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Atmospheric Measurement Techniques An interactive open-access journal of the European Geosciences Union
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Discussion papers
https://doi.org/10.5194/amt-2019-249
© Author(s) 2019. This work is distributed under
the Creative Commons Attribution 4.0 License.
https://doi.org/10.5194/amt-2019-249
© Author(s) 2019. This work is distributed under
the Creative Commons Attribution 4.0 License.

Submitted as: research article 29 Jul 2019

Submitted as: research article | 29 Jul 2019

Review status
This discussion paper is a preprint. It is a manuscript under review for the journal Atmospheric Measurement Techniques (AMT).

Automatic Quality Control of the Meteosat First Generation Measurements

Freek Liefhebber1, Sarah Lammens1, Paul Brussee1, André Bos1, Viju O. John2, Frank Rüthrich2, Jacobus Onderwaater2, Michael G. Grant2, and Jörg Schulz2 Freek Liefhebber et al.
  • 1Science and Technology B.V., Delft, the Netherlands
  • 2EUMETSAT, Darmstadt, Germany

Abstract. Now that the Earth has been monitored by satellites for more than 40 years, Earth Observation images can be used to study how the Earth system behaves over extended periods. Such long-term studies require the combination of data from multiple instruments, with the earliest data sets being of particular importance in establishing a baseline for trend analysis. As the quality of these earlier datasets is often lower, careful quality control is essential, but the sheer size of these image sets makes an inspection by hand impracticable. Therefore, one needs to resort to automatic methods to inspect these Earth Observation images for anomalies. In this paper, we describe the design of a system that performs an automatic anomaly analysis on Earth Observation images, in particular the Meteosat first generation measurements. The design of this system is based on a preliminary analysis of the typical anomalies that can be found in the data set. This preliminary analysis was conducted by hand on a representative subset and resulted in a finite list of anomalies that needed to be detected in the whole data set. The automated anomaly detection system employs a dedicated detection algorithm for each of these anomalies. The result is a system with a high probability of detection and low false alarm rate. Furthermore, most of these algorithms are able to pinpoint the anomalies to the specific pixels affected in the image, allowing the maximum use of the data available.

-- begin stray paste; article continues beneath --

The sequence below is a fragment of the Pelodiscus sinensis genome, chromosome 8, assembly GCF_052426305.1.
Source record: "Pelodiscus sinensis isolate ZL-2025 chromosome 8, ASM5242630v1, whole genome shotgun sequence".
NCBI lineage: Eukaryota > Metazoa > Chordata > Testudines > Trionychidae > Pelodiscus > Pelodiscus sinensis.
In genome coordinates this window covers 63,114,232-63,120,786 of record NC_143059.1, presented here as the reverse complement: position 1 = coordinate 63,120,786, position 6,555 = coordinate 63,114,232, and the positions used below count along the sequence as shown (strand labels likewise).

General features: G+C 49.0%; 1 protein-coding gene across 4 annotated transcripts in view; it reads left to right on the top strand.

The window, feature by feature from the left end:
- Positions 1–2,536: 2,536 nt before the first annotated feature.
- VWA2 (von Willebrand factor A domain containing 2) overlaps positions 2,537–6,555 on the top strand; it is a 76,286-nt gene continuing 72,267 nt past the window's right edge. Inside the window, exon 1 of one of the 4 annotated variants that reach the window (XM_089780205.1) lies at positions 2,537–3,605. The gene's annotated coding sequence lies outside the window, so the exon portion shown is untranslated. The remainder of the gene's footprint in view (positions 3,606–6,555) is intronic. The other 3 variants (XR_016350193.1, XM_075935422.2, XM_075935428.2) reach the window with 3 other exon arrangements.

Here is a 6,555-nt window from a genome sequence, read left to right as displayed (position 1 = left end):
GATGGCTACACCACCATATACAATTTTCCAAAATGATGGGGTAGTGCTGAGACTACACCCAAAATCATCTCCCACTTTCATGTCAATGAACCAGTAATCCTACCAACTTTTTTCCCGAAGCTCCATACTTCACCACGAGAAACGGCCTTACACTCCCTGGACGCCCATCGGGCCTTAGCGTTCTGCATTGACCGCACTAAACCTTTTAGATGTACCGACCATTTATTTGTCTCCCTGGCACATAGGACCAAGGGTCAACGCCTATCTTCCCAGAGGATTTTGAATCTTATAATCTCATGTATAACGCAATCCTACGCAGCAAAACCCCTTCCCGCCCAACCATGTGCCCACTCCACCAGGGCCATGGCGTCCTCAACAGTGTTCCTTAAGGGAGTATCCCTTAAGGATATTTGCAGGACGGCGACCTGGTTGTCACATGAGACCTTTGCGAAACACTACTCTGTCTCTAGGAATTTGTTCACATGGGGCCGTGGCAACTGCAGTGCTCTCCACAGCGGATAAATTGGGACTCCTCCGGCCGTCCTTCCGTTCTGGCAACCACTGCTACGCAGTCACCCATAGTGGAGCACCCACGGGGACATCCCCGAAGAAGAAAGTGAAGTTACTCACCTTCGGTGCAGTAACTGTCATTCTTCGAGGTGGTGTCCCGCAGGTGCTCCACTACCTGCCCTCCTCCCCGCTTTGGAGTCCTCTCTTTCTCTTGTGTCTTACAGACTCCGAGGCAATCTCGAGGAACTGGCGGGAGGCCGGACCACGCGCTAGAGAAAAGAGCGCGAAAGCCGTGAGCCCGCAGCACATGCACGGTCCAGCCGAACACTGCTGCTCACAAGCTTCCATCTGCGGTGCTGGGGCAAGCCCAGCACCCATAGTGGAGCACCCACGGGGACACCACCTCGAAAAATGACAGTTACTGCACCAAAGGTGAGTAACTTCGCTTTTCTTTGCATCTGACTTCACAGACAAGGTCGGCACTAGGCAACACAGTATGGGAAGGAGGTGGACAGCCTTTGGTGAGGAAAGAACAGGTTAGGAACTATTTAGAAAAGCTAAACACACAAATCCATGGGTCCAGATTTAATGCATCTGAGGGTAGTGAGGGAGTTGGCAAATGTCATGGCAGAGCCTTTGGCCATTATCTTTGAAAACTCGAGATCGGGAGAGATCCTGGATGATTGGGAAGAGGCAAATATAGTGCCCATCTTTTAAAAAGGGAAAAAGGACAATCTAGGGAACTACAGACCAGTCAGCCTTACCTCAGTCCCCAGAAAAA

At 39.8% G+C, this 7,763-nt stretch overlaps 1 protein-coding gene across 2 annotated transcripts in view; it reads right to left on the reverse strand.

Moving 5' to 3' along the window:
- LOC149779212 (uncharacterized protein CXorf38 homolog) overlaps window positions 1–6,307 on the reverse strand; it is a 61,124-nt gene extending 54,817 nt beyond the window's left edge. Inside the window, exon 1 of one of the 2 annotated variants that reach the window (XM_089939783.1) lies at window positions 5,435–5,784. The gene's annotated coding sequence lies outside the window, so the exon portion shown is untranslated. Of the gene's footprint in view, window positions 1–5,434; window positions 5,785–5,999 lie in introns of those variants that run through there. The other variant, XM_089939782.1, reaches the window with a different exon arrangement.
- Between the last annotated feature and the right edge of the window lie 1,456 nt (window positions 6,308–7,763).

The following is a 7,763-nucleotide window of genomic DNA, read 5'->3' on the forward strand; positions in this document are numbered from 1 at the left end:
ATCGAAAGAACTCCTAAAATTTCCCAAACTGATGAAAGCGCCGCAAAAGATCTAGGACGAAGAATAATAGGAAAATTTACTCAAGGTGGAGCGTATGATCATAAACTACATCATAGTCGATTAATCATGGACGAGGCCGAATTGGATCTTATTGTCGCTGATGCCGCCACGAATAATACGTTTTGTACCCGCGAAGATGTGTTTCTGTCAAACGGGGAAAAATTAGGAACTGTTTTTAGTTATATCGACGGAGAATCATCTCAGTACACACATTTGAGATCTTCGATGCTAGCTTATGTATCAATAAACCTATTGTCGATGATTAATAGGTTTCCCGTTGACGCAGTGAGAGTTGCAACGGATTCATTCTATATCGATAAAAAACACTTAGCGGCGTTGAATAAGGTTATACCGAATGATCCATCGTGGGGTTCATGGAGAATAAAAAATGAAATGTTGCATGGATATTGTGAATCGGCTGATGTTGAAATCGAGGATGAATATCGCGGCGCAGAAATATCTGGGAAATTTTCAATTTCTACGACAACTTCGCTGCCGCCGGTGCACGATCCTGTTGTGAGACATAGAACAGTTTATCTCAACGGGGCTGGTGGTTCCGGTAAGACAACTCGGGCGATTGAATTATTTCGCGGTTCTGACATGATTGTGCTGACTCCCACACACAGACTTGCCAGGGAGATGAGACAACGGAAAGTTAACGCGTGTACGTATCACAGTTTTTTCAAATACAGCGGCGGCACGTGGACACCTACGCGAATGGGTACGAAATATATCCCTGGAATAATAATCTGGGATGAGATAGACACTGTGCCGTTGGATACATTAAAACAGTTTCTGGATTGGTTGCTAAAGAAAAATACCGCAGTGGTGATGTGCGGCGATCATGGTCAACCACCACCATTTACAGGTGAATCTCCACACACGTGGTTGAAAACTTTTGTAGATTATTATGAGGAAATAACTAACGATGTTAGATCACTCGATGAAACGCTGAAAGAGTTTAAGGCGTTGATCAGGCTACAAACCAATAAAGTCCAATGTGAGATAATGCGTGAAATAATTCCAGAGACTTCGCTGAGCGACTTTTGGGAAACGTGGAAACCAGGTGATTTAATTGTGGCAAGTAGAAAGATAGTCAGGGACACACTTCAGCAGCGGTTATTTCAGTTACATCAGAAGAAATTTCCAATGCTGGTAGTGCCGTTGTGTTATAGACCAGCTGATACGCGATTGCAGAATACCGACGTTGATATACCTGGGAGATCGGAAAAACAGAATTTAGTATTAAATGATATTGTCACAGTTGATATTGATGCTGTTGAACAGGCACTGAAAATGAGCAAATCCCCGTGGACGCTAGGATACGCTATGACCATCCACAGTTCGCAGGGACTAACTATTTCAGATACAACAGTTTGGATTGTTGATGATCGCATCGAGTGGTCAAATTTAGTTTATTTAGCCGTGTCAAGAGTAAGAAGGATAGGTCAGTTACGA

Freek Liefhebber et al.
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Status: final response (author comments only)
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Freek Liefhebber et al.
Freek Liefhebber et al.
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Latest update: 21 Oct 2019
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Short summary
The paper addresses the need for automatic quality control of a whole series of Earth Observation (EO) time series extending a period of over 40 years. Such a data set is a valuable may provide important information about trends related to geo-physical processes. Furthermore, as the data set is that large, there is a need to completely automate the processes as otherwise the effort would become impracticable. The result is a system with a high probability of detection and low false alarm rate.
The paper addresses the need for automatic quality control of a whole series of Earth...
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